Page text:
Agile Q&A: What Do Business Analysts Do on an Agile Team?

Agile Alliance
5 min readJan 29, 2019


by Kent McDonald

I have the opportunity to talk to business analysts quite a bit, and the conversation usually turns to the topic of Agile.

More often than not, the question that comes up is “there isn’t a business analyst role mentioned in Scrum. Does that mean that there is no place for business analysts?”

The short answer is no.

Scrum mentions three roles — team, product owner and scrum master. There’s a difference between titles (what I would generally describe Business Analyst) and those three roles. Regardless of your title, you can fill one or many roles depending on your organization, your skills, and your past experience.

Yes, I realize that more and more organizations blur those lines by explicitly posting job ads for scrum masters and product owners. That does not change the fact that having a background as a business analyst does not preclude you from acting as a product owner, member of the team, or scrum master. In fact I’ve seen examples of all three cases.

A product owner

I like to describe product ownership as doing three main things:

  • Focus everyone on outcome over output
  • Build and maintain shared understanding
  • Make decisions

There are many cases where business analysts fill the role of product owner and do those three things. In order to make that happen, a business analyst needs to be able to make decisions.

If you’re a good BA you’re already doing the first two items. You focus everyone on outcome over output by helping your team identify the problem to solve rather than just fixating on a solution. Project chartering is one way you can make that happen.

You build and maintain shared understanding through applying your analysis skills in creating your product backlog, refining the backlog, and working with your team to build clarity around your backlog items.

In some cases you may not be in a position to make decisions yourself. This generally occurs when you deal with several stakeholders who don’t own your product but have considerable say in what it looks like. In those situations, you may still be a product owner, but the third item from above is probably better described as “Make sure decisions get made”. If you do your job right, your team will not experience interruptions due to delays in decision making; they just may not have insight into how those decisions got made.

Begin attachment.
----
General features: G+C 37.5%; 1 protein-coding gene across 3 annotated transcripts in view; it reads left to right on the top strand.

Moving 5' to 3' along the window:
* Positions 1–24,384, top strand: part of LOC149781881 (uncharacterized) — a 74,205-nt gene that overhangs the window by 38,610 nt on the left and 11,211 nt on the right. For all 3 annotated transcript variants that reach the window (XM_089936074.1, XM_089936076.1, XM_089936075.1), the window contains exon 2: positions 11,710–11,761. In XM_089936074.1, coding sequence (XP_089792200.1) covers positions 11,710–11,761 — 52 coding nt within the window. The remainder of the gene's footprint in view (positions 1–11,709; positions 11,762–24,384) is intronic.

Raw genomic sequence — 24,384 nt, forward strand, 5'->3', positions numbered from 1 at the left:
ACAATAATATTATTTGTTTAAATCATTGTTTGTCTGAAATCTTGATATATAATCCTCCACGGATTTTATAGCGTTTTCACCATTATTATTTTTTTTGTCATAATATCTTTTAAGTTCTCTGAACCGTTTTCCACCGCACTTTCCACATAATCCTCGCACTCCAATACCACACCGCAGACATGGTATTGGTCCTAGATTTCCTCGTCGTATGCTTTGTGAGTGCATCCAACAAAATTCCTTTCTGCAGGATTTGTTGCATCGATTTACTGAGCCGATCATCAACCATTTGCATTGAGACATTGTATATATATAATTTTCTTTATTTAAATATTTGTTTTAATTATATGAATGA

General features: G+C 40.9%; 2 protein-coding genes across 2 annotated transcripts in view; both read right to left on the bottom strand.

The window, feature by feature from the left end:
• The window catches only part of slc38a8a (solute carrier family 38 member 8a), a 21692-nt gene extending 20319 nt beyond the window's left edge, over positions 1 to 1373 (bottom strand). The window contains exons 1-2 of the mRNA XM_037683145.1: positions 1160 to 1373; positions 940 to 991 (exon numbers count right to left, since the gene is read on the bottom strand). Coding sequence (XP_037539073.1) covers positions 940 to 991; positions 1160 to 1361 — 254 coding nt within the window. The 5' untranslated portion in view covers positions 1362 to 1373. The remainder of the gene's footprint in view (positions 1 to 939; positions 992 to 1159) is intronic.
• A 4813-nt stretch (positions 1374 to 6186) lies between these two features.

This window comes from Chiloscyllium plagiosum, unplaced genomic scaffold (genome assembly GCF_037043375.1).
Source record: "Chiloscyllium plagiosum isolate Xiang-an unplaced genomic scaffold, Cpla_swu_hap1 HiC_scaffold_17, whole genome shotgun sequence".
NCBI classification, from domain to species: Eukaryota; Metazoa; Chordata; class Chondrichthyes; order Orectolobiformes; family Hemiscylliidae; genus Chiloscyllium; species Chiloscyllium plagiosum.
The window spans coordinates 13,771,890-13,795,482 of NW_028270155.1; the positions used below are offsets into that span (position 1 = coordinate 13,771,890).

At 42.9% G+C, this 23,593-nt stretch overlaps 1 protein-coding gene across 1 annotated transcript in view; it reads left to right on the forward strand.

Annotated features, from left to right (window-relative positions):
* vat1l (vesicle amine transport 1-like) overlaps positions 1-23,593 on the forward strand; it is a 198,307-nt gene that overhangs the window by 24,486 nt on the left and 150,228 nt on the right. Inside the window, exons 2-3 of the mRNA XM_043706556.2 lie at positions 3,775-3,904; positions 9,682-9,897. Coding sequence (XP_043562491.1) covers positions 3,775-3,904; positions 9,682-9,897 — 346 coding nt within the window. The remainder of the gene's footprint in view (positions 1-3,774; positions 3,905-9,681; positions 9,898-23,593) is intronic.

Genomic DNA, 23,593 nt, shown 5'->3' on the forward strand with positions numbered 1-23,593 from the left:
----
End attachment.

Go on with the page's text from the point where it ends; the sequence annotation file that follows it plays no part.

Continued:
A member of the team

If you’re a business analyst but not filling the product owner role that does not mean you don’t have a place in an Agile setting. There’s a fairly common model where there is both a product owner and business analyst that work on the same team. This model often occurs where the product owner makes decisions and the business analyst builds and maintains shared understanding. This model is also prevalent when there are multiple teams working on a complicated product.

You may have become a business analyst after having been a developer because you wanted to interact more with stakeholders and users. Once your organization starts working in an Agile fashion where anyone on the team can interact with people outside the team, you may find you can have the best of both worlds by doing development work and working closely with stakeholders and users.

A scrum master

I’ve also seen business analysts slide into the role of coach or scrum master. This may be a good fit for you if you have strong facilitation skills and enjoy helping teams work through their team dynamics issues. You may also find this route a good way to go if you have a product owner who doesn’t have a great deal of experience building shared understanding with a team.

Skills are more important than titles

When it comes down to it, there isn’t much sense in slotting someone into a particular role on an Agile team based on their existing title or position. You really need to consider what their skills and past experience are and put them in a position to make best use of those skills when working on self-organizing teams.

It may be very clear what you should do when your organization adopts Agile. It may not be as obvious and you may need to acquire some new skills or take a different perspective on how you approach work. Or you may realize that you don’t want to work in the fashion that your organization is headed and it’s a good time to look for different opportunities. It really depends on your skills and how you work best. It’s an individual thing, not across the board based on titles.

This has two important implications.

If your organization gets advice to get rid of an entire group of people because of their title, the people to get rid of are the ones that gave that advice. Look at their skills, look at their ability to adjust. Look at their willingness to learn. Don’t just let them go because they’re business analysts (or managers, or project managers, or…).

Realize that not everyone wants to work in an Agile manner. I have met business analysts who place a great deal of their self worth in producing wonderfully extravagant requirements specifications or UML models. They may be able to adjust to an iterative and incremental approach to working. They may not. Give them a chance and if it doesn’t work, help them find something where they can be successful.

Agile approaches place a large emphasis on the people doing the work and how they interact. When you give people a chance to do what they have the passion, ability, and capacity to do, you are living up to that value. People with business analyst backgrounds can contribute a lot of value to your team and organization. They just need an opportunity to demonstrate that.

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Originally published at on January 29, 2019.



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